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Bellingham approves plan for new waterfront park

When fully developed, the city’s newest waterfront park would have three beaches for water access; a large, open lawn; children’s play area; a viewing hill; a coffee shop or cafe and 250 parking spaces.

Now unofficially called Cornwall Beach Park, it also could have a business that rents bicycles or stand-up paddle boards, trails and improvements to shoreline habitat.

Those were among the details in the master plan that will guide development of the 17-acre waterfront park. The Bellingham City Council approved the plan Monday, Nov. 10.

The park would be developed in three phases and as money becomes available.

That development, and therefore public access, is at least a couple of years away. That’s because two toxic sites on the property still have to be cleaned up and that isn’t expected to be done until 2017.

“Right now, we need to wait for the cleanup,” said Leslie Bryson, design and development manager for the Bellingham Parks and Recreation Department.

The former Cornwall Avenue Landfill and the old R.G. Haley wood treatment plant are the two contaminated sites.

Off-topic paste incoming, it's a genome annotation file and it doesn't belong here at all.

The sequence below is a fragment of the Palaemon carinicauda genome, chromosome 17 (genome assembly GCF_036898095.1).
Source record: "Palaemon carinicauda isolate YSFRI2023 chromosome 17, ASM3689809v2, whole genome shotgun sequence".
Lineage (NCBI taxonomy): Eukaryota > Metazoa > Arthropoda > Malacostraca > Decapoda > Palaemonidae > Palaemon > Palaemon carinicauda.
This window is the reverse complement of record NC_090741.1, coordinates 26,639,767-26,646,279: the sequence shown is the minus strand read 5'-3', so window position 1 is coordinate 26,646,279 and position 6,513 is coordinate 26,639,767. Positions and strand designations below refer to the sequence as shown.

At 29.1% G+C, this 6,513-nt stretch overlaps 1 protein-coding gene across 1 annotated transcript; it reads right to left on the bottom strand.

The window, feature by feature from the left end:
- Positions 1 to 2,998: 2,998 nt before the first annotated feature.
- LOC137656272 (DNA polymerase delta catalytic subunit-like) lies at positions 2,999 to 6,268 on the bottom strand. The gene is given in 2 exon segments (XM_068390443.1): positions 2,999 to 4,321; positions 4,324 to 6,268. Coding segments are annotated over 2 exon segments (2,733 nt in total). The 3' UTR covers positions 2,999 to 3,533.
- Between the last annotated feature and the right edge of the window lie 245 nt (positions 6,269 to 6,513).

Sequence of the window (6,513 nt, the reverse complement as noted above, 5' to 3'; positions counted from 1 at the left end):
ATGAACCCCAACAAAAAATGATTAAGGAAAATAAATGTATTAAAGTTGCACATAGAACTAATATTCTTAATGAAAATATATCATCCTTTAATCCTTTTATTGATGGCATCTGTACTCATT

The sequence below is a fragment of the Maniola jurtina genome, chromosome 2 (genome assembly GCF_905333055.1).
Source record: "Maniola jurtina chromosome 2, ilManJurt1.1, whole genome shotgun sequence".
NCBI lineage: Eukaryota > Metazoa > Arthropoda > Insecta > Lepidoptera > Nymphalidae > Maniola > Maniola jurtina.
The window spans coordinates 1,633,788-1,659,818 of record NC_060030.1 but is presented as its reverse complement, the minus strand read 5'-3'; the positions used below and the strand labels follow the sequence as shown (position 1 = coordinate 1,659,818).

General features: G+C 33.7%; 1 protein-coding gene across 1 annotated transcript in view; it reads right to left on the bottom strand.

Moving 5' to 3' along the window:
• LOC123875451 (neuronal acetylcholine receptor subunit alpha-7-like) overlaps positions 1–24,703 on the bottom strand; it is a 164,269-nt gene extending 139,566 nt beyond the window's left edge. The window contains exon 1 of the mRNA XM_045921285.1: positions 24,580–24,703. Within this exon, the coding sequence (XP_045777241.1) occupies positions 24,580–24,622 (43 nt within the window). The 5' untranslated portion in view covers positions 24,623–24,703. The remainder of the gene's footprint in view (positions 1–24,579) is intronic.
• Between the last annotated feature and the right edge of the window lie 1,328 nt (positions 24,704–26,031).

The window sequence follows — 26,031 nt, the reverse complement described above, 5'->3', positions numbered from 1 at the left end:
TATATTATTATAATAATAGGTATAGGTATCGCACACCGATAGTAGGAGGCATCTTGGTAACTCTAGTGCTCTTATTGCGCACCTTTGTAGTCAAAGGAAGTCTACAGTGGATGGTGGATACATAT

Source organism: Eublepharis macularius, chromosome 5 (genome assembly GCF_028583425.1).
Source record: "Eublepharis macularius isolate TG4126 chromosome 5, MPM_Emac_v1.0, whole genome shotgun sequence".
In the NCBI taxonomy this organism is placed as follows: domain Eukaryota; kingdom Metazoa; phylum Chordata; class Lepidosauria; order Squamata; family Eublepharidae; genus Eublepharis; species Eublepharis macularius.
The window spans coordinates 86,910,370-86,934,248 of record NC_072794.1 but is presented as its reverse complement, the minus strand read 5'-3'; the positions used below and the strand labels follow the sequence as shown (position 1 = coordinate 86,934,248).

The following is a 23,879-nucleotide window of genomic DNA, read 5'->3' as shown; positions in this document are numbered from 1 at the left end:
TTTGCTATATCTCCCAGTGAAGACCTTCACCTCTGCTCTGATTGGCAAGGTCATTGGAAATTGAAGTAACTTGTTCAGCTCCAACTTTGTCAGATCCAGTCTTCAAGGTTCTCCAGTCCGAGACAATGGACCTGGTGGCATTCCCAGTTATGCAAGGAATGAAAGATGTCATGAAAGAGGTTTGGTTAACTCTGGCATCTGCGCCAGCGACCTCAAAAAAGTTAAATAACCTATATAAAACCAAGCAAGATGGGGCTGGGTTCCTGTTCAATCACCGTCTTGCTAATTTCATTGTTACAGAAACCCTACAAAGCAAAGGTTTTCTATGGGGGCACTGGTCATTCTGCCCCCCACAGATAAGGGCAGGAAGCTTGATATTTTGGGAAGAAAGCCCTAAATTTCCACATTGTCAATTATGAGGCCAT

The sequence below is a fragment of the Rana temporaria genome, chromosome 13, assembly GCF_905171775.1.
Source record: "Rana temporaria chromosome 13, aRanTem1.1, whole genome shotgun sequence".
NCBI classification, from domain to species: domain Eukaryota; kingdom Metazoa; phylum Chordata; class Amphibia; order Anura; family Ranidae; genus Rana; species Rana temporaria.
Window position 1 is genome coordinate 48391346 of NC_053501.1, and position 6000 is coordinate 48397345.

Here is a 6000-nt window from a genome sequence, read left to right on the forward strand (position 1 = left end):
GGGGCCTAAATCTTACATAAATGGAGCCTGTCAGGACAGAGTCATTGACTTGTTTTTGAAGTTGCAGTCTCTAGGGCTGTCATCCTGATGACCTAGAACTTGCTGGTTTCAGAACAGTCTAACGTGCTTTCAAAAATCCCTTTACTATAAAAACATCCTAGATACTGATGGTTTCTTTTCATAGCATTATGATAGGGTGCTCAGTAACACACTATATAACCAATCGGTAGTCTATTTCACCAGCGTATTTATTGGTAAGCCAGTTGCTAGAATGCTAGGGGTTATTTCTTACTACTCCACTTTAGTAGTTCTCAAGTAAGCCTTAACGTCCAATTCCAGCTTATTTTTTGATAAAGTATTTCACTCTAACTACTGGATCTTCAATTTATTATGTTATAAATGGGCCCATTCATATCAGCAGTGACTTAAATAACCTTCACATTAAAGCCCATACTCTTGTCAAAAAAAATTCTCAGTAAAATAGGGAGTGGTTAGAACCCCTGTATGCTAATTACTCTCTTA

The Washington Department of Ecology is leading both projects under the Model Toxics Control Act .

The city’s trash was dumped there from 1953 to 1965. The proposed plan is to cover the dump site with enough clean dirt to prevent any contaminants from getting in touch with Bellingham Bay marine life or future park-goers.

To the north of the dump site is city-owned acreage once occupied by the R.G. Haley wood treatment plant. The plans for this cleanup aren’t expected to be ready until early 2015.

The master plan also will be coordinated with the proposed over-water walkway, which is waiting federal permits, that would link Boulevard Park to this park.

The City Council’s approval of the master plan doesn’t mean the end of public input. More will occur with each part.

“When we are able to move forward with the design, we will engage the public again to get their input on the specifics for certain phases,” Bryson said.

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